Macro-Examinations are also performed on a polished and etched cross-section of a welded material. During the examination, a number of features can be determined including weld run sequence, important for weld procedure qualifications tests. As well as this, any defects on the sample will be assessed for compliance with relevant specifications. Slag, porosity, lack of weld penetration, lack of sidewall fusion and poor weld profile are among the features observed in such examinations. It is normal to look for such defects either by standard visual examination or at magnifications of up to 50X. It is also routine to photograph the section to provide a permanent record. This is known as a photomacrograph. 

Micro Examination
This is performed on samples either cut to size or mounted in a resin mold. The samples are polished to a fine finish, normally one micron diamond paste, and usually etched in an appropriate chemical solution prior to examination on a metallurgical microscope. Micro-examination is performed for a number of purposes, the most obvious of which is to assess the structure of the material. It is also common to examine for metallurgical anomalies such as third phase precipitates, excessive grain growth, etc. Many routine tests such as phase counting or grain size determinations are performed in conjunction with micro-examinations.

Weld Examination
Metallographic weld evaluations can take many forms. In its most simple form, a weld deposit can be visually examined for large scale defects such as porosity or lack of fusion defects. On a micro scale, the examination can take the form of phase balance assessments from weld cap to weld root or a check for non-metallic or third phase precipitates. Examination of weld growth patterns is also used to determine reasons for poor mechanical test results. For example, an extensive central columnar grain pattern can cause a plane of weakness giving poor charpy results.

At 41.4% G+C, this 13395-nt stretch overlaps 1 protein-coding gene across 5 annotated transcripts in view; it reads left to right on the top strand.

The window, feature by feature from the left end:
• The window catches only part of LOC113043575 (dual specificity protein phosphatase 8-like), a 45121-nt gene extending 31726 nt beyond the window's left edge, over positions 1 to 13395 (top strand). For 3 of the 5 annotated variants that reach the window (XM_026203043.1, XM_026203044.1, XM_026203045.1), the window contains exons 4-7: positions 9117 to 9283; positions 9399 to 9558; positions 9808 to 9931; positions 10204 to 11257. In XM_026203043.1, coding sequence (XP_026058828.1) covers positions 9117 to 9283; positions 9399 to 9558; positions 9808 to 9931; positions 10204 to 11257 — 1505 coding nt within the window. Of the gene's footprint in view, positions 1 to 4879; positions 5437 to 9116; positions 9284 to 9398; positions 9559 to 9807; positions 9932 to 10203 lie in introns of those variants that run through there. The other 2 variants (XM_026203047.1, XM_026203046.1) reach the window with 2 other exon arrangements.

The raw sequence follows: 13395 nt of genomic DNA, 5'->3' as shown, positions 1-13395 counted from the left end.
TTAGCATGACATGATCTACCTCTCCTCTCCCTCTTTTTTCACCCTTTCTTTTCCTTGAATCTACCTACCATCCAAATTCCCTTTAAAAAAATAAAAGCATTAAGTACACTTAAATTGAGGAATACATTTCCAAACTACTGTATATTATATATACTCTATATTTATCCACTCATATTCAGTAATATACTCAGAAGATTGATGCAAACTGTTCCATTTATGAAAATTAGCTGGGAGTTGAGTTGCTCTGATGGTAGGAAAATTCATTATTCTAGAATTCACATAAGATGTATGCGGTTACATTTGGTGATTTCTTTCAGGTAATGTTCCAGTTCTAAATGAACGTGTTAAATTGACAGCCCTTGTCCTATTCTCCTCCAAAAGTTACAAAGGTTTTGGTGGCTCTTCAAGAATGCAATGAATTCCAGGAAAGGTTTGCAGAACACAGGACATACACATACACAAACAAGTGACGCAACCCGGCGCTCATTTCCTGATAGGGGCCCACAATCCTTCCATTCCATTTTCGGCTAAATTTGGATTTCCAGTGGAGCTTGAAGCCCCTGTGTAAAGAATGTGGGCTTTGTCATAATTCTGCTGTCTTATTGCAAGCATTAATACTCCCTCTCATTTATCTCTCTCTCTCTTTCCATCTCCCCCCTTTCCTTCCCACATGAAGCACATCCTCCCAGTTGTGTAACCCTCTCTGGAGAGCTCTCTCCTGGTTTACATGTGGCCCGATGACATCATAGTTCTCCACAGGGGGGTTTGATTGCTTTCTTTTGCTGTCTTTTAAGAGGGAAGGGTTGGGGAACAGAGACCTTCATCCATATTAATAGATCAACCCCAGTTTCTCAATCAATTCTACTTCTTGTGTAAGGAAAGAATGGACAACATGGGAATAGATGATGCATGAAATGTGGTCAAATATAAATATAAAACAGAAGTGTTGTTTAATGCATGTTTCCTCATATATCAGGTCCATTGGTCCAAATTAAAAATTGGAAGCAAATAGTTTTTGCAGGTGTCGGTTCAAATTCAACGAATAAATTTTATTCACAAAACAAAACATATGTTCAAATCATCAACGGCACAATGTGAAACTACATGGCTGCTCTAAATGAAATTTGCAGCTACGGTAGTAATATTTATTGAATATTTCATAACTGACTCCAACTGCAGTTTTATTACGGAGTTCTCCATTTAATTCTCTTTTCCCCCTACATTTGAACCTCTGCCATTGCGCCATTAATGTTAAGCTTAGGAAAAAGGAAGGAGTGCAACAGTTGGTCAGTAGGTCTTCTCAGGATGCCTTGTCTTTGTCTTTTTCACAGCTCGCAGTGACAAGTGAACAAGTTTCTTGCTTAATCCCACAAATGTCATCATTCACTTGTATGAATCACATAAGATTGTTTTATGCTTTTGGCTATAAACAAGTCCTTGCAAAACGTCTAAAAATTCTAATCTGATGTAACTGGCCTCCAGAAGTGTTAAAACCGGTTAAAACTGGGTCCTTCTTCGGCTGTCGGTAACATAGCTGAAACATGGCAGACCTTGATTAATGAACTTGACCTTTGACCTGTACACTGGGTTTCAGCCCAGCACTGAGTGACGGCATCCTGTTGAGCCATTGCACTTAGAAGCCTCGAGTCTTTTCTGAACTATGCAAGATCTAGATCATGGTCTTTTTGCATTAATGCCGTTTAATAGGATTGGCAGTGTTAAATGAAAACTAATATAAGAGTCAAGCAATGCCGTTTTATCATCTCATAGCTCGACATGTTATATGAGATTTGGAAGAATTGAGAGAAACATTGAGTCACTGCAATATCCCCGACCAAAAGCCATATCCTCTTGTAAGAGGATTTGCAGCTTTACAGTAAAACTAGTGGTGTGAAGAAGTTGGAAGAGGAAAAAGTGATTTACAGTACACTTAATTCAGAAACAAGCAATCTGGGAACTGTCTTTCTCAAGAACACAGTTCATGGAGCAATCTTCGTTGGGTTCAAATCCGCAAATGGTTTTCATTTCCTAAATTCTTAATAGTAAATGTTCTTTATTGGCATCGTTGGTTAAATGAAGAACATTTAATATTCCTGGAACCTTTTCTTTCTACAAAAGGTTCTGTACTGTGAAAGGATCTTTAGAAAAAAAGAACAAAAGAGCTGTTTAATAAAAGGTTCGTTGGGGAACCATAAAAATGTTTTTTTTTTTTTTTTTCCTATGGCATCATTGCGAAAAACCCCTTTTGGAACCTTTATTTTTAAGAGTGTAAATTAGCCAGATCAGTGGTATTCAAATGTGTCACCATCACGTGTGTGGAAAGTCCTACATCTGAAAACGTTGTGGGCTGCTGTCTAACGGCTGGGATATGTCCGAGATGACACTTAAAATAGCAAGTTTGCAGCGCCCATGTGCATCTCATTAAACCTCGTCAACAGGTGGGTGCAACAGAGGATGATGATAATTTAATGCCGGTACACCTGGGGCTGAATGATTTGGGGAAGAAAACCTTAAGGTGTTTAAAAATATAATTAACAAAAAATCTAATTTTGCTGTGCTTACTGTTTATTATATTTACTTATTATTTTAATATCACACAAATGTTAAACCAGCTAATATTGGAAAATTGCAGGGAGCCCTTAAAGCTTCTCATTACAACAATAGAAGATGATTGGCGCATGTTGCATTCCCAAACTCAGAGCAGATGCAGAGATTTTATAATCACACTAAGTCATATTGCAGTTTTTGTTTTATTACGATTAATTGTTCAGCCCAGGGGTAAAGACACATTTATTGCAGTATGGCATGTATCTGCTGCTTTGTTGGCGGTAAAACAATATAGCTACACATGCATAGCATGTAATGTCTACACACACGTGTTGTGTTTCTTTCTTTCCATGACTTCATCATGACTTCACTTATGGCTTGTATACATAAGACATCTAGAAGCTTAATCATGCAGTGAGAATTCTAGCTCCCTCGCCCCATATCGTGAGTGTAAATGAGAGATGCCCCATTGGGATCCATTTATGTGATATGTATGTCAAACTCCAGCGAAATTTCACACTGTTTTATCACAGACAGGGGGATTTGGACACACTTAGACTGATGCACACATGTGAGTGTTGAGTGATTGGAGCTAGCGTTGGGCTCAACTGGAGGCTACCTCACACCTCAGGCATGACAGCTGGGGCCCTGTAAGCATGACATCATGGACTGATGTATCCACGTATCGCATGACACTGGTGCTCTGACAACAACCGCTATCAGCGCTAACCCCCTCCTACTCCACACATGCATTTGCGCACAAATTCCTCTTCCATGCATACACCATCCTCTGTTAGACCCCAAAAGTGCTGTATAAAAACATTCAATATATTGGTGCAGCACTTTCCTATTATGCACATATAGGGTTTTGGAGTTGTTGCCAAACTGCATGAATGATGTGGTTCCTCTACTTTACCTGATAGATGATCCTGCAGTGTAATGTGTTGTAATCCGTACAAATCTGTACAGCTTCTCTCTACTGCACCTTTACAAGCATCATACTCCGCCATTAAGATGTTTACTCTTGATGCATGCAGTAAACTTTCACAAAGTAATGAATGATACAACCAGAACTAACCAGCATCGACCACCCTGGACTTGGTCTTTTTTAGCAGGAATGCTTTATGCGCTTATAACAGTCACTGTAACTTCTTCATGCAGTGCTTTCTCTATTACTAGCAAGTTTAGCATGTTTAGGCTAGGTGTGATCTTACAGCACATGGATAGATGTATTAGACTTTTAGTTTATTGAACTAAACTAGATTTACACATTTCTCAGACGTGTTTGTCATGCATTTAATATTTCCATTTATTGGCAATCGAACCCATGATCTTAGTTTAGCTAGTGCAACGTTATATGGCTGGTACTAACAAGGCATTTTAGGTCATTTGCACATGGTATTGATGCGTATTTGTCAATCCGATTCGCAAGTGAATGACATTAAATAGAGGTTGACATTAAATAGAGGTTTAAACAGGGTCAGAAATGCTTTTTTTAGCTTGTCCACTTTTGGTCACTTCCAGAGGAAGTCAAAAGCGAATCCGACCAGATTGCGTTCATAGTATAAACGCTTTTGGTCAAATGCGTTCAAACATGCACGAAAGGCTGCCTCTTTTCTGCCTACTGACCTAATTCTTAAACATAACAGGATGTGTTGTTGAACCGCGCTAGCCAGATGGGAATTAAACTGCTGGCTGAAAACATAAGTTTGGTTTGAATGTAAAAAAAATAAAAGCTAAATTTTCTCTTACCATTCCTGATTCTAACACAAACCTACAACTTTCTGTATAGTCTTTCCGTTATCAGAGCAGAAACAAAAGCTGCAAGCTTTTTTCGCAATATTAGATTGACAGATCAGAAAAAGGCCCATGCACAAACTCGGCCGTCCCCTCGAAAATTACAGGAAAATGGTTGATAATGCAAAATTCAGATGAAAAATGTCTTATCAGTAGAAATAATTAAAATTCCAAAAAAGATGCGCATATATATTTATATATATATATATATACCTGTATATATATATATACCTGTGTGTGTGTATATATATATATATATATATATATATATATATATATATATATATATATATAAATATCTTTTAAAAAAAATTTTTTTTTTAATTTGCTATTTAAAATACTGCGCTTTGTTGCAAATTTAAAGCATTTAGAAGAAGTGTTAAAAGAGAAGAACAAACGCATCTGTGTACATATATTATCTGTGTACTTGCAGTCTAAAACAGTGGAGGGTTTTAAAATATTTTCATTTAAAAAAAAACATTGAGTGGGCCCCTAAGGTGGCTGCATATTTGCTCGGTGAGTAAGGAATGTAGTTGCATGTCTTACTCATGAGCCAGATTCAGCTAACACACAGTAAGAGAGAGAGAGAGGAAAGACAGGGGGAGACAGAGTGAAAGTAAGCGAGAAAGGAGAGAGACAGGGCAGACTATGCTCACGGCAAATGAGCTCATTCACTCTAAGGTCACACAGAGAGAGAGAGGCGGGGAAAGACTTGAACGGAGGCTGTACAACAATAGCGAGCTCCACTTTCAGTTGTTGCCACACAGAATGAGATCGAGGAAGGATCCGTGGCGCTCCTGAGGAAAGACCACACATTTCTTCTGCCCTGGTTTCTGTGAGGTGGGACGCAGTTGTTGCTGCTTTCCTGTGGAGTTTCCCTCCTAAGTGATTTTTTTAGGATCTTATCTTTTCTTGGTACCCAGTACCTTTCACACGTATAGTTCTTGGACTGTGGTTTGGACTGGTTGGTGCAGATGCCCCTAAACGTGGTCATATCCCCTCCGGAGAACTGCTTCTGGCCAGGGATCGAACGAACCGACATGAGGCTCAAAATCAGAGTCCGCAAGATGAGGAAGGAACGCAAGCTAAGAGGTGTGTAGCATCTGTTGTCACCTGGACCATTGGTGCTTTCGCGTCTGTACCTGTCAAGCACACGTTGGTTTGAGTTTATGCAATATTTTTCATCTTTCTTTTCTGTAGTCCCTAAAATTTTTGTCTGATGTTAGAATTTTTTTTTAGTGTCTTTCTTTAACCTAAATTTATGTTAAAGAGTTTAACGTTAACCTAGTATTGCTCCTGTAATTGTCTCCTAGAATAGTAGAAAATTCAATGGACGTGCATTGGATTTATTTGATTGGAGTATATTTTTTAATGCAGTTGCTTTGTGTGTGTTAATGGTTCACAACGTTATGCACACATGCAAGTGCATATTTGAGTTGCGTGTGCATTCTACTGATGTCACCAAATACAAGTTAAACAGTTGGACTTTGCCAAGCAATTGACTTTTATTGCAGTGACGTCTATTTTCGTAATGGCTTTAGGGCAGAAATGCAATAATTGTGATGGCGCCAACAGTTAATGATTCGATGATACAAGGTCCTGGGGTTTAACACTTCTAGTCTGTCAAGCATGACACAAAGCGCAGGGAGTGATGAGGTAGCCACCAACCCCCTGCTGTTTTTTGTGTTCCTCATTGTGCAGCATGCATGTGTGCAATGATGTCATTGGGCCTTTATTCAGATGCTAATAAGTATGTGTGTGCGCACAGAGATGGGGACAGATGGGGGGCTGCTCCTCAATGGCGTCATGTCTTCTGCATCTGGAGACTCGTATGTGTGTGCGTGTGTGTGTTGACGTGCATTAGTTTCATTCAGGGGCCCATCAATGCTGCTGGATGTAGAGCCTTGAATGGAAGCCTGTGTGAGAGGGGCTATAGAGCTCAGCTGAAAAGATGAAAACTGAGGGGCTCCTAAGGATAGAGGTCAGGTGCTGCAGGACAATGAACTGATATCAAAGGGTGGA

Case Depth
Case hardening may be defined as a process for hardening a ferrous materials in such a manner that the surface layer (known as the case), is substantially harder than the remaining materials (known as the core). This process is controlled through carburizing, nitriding, carbonitriding, cyaniding, induction and flame hardening. The chemical composition, mechanical properties, or both, are effected by these practices. Methods for determining case depth are either chemical, mechanical or visual and should be selected on the basis of specific requirements. 

Decarburization Measurement
This method is designed to detect changes in the microstructure, hardness, or carbon content at the surface of the steel sections due to carburization. The depth is determined as the depth where a uniform microstructure, hardness, or carbon content, typical of the interior of the specimen is observed. This method will detect surface losses in carbon content due to heating at elevated temperatures, as in hot working or heat treatment. 

Coating / Plating Evaluation (ASTM B487, ASTM B748)
A coating or plating application is used primarily for protection of the substrate. The thickness is an important factor in the performance of the coating or plating. A portion of the specimen is cut, mounted transversely, a prepared in accordance with acceptable or suitable techniques. The thickness of the cross section is measured with an optical microscope. When the coating or plating is thinner than .00020″, the measurement should be taken with the aid of the scanning electron microscope. Cross-sectioned metallographic examinations of substrates with platings, surface evaluations, thickness measurements, weight per volume, and even salt spray testing can aid in the evaluation of platings. 

Surface Evaluation
Surface inspection includes the detection of surface flaws and he measurement of surface defects and roughness. One method includes the use of a laser light. When the scattered light is reflected off the surface of a sample, it can be analyzed and measure. Another method is the use of a motorized stylus (profilometer). The stylus is placed on the surface and the texture of the material is measured in micro-inches or millimeters. 

Grain Size Determination
In order to establish a scale for grain size, ASTM E112 shows charts with outline grain structures at various dimensions. This has led to a universally accepted standard by which grain sized range form 1 (very coarse) to 10 (very fine). A material’s grain size is important as it affects its mechanical properties. In most materials, a refined grain structure gives enhanced toughness properties and alloying elements are deliberately added during the stainless steel making process to assist in grain refinement. Grain size is determined from a polished and etched sample using optical microscopy at a magnification of 100X.

Source: Zhejiang Yaang Pipe Industry Co., Limited (

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Stainless Steel